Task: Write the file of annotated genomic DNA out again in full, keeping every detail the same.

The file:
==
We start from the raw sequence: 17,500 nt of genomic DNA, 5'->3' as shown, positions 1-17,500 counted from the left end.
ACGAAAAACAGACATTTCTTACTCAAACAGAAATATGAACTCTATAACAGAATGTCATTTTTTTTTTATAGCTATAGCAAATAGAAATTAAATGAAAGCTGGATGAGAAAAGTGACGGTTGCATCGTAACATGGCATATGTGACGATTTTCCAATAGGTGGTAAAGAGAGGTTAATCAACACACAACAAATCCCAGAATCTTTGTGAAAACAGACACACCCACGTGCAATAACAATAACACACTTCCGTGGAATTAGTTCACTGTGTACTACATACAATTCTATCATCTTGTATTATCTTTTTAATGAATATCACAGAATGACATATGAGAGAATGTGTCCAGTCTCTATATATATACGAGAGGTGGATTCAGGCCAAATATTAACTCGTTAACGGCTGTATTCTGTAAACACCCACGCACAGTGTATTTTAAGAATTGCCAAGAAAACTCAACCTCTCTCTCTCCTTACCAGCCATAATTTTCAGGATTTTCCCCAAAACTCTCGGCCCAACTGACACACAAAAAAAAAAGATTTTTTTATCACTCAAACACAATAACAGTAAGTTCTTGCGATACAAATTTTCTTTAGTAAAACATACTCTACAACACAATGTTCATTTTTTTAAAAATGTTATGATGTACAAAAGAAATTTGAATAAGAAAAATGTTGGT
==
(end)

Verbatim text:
We start from the raw sequence: 17,500 nt of genomic DNA, 5'->3' as shown, positions 1-17,500 counted from the left end.
ACGAAAAACAGACATTTCTTACTCAAACAGAAATATGAACTCTATAACAGAATGTCATTTTTTTTTTATAGCTATAGCAAATAGAAATTAAATGAAAGCTGGATGAGAAAAGTGACGGTTGCATCGTAACATGGCATATGTGACGATTTTCCAATAGGTGGTAAAGAGAGGTTAATCAACACACAACAAATCCCAGAATCTTTGTGAAAACAGACACACCCACGTGCAATAACAATAACACACTTCCGTGGAATTAGTTCACTGTGTACTACATACAATTCTATCATCTTGTATTATCTTTTTAATGAATATCACAGAATGACATATGAGAGAATGTGTCCAGTCTCTATATATATACGAGAGGTGGATTCAGGCCAAATATTAACTCGTTAACGGCTGTATTCTGTAAACACCCACGCACAGTGTATTTTAAGAATTGCCAAGAAAACTCAACCTCTCTCTCTCCTTACCAGCCATAATTTTCAGGATTTTCCCCAAAACTCTCGGCCCAACTGACACACAAAAAAAAAAGATTTTTTTATCACTCAAACACAATAACAGTAAGTTCTTGCGATACAAATTTTCTTTAGTAAAACATACTCTACAACACAATGTTCATTTTTTTAAAAATGTTATGATGTACAAAAGAAATTTGAATAAGAAAAATGTTGGT